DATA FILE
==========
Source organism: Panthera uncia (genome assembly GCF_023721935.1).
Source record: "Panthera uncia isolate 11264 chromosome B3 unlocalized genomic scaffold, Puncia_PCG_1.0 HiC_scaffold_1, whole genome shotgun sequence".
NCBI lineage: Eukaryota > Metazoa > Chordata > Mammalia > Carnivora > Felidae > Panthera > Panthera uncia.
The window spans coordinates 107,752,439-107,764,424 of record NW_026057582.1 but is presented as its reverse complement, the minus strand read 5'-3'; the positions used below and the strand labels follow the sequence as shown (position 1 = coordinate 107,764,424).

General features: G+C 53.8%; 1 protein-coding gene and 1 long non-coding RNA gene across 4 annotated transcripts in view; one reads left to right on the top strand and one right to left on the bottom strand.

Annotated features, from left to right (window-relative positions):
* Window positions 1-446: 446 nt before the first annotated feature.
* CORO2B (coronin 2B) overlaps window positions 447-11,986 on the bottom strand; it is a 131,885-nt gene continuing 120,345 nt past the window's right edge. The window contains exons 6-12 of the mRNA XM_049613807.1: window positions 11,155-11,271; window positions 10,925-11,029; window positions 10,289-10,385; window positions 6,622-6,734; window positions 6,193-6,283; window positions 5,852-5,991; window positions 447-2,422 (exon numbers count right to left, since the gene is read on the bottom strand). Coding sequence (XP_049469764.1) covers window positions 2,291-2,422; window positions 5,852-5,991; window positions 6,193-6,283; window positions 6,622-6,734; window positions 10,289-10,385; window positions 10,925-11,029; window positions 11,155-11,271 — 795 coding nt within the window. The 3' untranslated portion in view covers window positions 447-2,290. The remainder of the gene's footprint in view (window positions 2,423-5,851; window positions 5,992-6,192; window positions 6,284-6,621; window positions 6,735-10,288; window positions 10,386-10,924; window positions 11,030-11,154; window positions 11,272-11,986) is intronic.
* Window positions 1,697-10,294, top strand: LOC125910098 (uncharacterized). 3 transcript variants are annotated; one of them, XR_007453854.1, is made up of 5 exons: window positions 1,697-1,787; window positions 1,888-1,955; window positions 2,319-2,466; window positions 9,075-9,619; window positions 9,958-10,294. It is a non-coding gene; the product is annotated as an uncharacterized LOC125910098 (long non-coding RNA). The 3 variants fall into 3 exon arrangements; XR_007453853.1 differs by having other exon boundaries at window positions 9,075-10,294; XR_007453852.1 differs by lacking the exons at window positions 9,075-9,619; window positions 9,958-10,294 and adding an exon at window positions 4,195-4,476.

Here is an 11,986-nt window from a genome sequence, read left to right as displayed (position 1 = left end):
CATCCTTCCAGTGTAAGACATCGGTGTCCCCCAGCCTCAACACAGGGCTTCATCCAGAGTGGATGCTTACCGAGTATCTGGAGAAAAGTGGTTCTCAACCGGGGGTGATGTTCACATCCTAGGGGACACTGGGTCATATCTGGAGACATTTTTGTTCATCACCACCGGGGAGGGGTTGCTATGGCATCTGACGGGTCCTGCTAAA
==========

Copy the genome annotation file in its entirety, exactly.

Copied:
Source organism: Panthera uncia (genome assembly GCF_023721935.1).
Source record: "Panthera uncia isolate 11264 chromosome B3 unlocalized genomic scaffold, Puncia_PCG_1.0 HiC_scaffold_1, whole genome shotgun sequence".
NCBI lineage: Eukaryota > Metazoa > Chordata > Mammalia > Carnivora > Felidae > Panthera > Panthera uncia.
The window spans coordinates 107,752,439-107,764,424 of record NW_026057582.1 but is presented as its reverse complement, the minus strand read 5'-3'; the positions used below and the strand labels follow the sequence as shown (position 1 = coordinate 107,764,424).

General features: G+C 53.8%; 1 protein-coding gene and 1 long non-coding RNA gene across 4 annotated transcripts in view; one reads left to right on the top strand and one right to left on the bottom strand.

Annotated features, from left to right (window-relative positions):
* Window positions 1-446: 446 nt before the first annotated feature.
* CORO2B (coronin 2B) overlaps window positions 447-11,986 on the bottom strand; it is a 131,885-nt gene continuing 120,345 nt past the window's right edge. The window contains exons 6-12 of the mRNA XM_049613807.1: window positions 11,155-11,271; window positions 10,925-11,029; window positions 10,289-10,385; window positions 6,622-6,734; window positions 6,193-6,283; window positions 5,852-5,991; window positions 447-2,422 (exon numbers count right to left, since the gene is read on the bottom strand). Coding sequence (XP_049469764.1) covers window positions 2,291-2,422; window positions 5,852-5,991; window positions 6,193-6,283; window positions 6,622-6,734; window positions 10,289-10,385; window positions 10,925-11,029; window positions 11,155-11,271 — 795 coding nt within the window. The 3' untranslated portion in view covers window positions 447-2,290. The remainder of the gene's footprint in view (window positions 2,423-5,851; window positions 5,992-6,192; window positions 6,284-6,621; window positions 6,735-10,288; window positions 10,386-10,924; window positions 11,030-11,154; window positions 11,272-11,986) is intronic.
* Window positions 1,697-10,294, top strand: LOC125910098 (uncharacterized). 3 transcript variants are annotated; one of them, XR_007453854.1, is made up of 5 exons: window positions 1,697-1,787; window positions 1,888-1,955; window positions 2,319-2,466; window positions 9,075-9,619; window positions 9,958-10,294. It is a non-coding gene; the product is annotated as an uncharacterized LOC125910098 (long non-coding RNA). The 3 variants fall into 3 exon arrangements; XR_007453853.1 differs by having other exon boundaries at window positions 9,075-10,294; XR_007453852.1 differs by lacking the exons at window positions 9,075-9,619; window positions 9,958-10,294 and adding an exon at window positions 4,195-4,476.

Here is an 11,986-nt window from a genome sequence, read left to right as displayed (position 1 = left end):
CATCCTTCCAGTGTAAGACATCGGTGTCCCCCAGCCTCAACACAGGGCTTCATCCAGAGTGGATGCTTACCGAGTATCTGGAGAAAAGTGGTTCTCAACCGGGGGTGATGTTCACATCCTAGGGGACACTGGGTCATATCTGGAGACATTTTTGTTCATCACCACCGGGGAGGGGTTGCTATGGCATCTGACGGGTCCTGCTAAA